Glondor and Tompo proceeded to prepare dinner, while I chilled out, trying to catch a nap. Made some images during sunset, and decided to shoot star trails after most of the trekkers would have passed out. I didn’t want any stray light in my images. I can get quite finicky…

My only gripe about this day, rather the campsite is that the water from Ranu Kumbolo is used for everything – from cooking to brushing teeth, to bathing, to washing clothes, to washing dishes, and for other businesses too. The water doesn’t flow, so its kinda disgusting that while one person is collecting water to cook, another would be doing other business by the side and washing up.

By night, when most of the trekkers had crashed out in slumber, I got out of my tent to make star trails and shoot the Milky Way. That was probably the only special moment of the day.

Gunung Semeru Climb – Preparation

This craziness to climb volcanoes had started in 2005, when I had climbed Mt Fuji. Was terribly unfit then…

And then Merbabu, Merapi, Sindoro, Prahu, Rinjani happened…

Semeru was a wish, a dream, but was not sure if I had the strength and the will to climb Java’s highest mountain and suffer the volcanic scree, not after I had encountered Rinjani…

But then that itch refused to go away and I booked my tickets to Surabaya and then contacted Sony, the guy who runs Ratri guesthouse in Selo, if he could organize the trip for me. He offered to pick me up from Surabaya, drive to Malang, then onto Tumpang, and then to Ranu Pane (also spelt Ranu Pani) from where I would begin the trek. I asked for my guide and porter with whom I had climbed Merapi and Merbabu, to come along… How much would it cost ? Sony said he would figure that out later.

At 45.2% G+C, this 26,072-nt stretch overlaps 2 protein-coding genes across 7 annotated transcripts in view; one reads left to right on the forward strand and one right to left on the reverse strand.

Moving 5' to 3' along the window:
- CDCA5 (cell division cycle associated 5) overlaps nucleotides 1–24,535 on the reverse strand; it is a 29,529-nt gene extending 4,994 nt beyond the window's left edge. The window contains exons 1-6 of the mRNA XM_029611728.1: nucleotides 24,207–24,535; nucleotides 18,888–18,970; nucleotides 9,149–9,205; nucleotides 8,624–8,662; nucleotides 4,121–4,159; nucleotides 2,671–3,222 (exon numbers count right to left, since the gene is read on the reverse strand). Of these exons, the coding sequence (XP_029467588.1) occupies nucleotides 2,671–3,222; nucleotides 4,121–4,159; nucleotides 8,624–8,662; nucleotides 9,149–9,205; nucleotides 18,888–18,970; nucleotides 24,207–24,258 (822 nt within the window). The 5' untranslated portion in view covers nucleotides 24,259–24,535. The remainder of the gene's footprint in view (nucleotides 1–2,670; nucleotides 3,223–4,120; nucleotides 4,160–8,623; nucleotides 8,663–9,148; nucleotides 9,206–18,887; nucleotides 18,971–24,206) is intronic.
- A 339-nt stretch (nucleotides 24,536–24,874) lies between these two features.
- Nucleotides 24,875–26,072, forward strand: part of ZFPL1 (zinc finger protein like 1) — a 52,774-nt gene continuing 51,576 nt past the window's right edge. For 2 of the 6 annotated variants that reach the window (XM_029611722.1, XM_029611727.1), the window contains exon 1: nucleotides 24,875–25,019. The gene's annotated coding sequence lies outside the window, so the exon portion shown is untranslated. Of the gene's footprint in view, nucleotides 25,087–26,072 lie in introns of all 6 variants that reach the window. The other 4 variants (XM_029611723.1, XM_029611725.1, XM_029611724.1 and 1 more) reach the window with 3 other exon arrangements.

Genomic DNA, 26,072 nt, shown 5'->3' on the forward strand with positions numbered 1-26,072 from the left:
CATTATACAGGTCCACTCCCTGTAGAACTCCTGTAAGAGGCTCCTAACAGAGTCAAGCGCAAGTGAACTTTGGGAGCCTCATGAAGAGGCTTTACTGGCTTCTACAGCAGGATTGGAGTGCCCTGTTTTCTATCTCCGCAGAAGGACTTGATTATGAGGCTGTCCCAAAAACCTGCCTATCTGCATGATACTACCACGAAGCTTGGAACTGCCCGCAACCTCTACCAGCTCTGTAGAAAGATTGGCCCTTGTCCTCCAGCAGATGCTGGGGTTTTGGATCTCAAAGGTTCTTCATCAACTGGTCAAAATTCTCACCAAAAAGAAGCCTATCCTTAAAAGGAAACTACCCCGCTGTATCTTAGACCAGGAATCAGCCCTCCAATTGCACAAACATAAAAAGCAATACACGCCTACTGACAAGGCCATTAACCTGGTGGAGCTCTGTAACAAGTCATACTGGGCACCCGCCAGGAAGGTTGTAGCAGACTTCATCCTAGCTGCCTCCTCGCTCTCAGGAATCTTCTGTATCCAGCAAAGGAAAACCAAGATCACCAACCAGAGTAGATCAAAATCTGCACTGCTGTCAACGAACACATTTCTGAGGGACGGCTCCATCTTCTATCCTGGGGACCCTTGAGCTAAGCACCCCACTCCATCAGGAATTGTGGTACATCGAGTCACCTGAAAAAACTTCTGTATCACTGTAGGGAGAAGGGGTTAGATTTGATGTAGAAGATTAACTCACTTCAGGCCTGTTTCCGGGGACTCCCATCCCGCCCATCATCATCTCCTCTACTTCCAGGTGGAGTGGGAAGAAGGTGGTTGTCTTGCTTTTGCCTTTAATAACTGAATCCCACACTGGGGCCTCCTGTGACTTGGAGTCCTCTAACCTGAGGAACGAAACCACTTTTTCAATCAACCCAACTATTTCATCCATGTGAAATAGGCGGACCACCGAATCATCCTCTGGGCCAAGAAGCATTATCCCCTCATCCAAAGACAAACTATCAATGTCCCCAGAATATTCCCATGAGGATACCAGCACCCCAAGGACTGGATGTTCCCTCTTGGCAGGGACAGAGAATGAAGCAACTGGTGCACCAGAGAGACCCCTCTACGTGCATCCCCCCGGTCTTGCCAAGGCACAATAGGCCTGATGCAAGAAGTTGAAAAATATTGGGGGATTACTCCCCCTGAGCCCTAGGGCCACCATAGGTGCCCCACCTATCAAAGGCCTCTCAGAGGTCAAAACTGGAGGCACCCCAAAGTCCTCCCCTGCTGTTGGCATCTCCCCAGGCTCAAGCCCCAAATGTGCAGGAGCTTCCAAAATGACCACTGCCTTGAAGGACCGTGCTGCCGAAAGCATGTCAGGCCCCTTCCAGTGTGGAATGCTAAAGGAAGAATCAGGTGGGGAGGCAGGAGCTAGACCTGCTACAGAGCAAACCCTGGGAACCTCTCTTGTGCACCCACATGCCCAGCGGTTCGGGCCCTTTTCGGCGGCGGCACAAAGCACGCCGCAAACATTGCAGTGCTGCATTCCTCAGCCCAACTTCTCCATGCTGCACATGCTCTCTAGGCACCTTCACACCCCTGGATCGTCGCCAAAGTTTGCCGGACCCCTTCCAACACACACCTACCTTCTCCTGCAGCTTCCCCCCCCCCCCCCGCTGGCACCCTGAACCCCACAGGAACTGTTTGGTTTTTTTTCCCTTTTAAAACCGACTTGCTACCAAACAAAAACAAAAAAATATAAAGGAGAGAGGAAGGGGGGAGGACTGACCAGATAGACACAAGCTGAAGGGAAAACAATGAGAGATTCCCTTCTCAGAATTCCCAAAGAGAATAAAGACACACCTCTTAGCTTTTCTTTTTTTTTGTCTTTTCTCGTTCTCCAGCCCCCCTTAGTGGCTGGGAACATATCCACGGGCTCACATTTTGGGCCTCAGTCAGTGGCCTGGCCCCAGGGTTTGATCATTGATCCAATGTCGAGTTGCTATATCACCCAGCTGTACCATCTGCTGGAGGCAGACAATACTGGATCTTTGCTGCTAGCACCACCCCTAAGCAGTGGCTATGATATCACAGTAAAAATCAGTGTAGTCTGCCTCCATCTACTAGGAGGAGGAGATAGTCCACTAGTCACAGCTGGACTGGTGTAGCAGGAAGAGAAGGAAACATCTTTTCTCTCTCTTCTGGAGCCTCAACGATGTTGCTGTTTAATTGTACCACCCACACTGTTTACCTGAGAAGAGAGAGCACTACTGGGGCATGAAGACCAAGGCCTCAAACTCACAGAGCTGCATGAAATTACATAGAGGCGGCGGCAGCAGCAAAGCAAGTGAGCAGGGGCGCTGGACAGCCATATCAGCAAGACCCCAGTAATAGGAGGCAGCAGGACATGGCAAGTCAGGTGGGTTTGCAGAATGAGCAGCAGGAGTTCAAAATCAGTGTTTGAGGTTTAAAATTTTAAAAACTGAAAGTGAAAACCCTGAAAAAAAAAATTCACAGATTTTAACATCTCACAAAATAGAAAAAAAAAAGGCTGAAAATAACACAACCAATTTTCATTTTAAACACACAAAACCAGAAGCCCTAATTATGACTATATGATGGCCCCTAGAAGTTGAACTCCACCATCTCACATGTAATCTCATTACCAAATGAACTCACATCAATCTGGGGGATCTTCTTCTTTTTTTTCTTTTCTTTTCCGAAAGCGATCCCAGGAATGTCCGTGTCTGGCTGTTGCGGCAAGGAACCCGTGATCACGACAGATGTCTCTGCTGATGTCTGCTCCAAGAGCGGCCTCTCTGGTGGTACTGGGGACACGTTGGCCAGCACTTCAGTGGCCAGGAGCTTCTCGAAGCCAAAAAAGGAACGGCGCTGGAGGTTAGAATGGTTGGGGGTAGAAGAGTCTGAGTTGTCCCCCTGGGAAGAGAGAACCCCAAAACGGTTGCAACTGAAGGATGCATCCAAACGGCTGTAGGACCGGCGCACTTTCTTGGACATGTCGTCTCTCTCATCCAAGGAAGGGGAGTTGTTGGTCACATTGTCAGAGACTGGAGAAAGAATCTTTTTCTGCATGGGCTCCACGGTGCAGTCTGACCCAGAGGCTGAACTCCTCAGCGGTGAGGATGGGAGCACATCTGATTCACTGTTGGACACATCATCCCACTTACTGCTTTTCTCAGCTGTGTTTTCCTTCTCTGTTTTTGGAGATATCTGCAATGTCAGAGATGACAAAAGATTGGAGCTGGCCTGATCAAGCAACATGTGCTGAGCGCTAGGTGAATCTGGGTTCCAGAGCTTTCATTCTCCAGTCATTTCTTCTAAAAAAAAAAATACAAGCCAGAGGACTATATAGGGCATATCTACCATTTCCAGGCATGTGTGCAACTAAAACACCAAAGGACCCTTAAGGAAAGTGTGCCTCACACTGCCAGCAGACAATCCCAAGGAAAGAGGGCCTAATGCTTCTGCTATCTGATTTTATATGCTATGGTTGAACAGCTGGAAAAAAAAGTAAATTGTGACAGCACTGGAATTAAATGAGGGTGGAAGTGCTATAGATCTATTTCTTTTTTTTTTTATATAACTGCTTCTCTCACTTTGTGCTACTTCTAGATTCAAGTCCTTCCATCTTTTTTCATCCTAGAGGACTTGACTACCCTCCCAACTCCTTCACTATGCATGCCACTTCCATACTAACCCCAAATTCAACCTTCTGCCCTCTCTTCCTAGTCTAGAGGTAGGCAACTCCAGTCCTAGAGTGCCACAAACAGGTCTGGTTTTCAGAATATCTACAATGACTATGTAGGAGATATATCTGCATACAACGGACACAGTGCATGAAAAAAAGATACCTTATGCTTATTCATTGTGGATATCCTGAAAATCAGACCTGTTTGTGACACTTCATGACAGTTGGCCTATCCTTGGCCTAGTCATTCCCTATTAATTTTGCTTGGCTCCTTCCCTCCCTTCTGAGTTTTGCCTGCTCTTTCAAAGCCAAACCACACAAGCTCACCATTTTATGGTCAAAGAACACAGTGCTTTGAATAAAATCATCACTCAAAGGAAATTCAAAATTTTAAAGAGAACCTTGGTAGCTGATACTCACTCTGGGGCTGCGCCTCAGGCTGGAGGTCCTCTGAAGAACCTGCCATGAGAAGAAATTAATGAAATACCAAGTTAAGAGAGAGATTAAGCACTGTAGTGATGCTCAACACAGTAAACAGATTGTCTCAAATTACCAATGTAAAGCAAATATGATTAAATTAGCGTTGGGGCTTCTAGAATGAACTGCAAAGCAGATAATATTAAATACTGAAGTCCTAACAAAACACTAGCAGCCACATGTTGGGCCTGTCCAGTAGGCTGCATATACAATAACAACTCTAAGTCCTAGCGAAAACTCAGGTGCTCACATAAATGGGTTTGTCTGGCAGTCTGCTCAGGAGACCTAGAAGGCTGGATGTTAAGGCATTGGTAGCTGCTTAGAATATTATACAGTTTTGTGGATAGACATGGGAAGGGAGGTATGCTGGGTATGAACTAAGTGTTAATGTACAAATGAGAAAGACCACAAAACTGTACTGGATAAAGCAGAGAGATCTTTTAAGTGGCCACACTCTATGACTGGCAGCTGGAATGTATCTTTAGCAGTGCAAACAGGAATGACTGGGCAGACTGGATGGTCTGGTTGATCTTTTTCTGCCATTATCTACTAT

I read up a few blogs, read the information on gunungbagging.com

This was the plan :
Friday night : arrive in Surabaya airport late into the night
Drive overnight to Malang, Tumpang and then to Ranu Pane, reaching Ranu Pane by early morning. Only Sony would agree to do such crazy things, and only I would do such a crazy thing to catch a nap on a long drive in the car and then start the trek the following morning…

Saturday morning : Arrive in Ranu Pane and start the trek.
Saturday afternoon : Reach Ranu Kumbolo and camp overnight.

Sunday: Ranu Kumbolo to Kalimati

Monday: midnight start with the aim to reach the summit (puncak) by sunrise
Return to Kalimati, return to Ranu Kumbolo

Tuesday: Ranu Kumbolo to Ranu Pane, reach Ranu Pane by afternoon.
Drive to Surabaya, overnight in Surabaya

Wednesday morning : return to Singapore

That was all in terms of planning.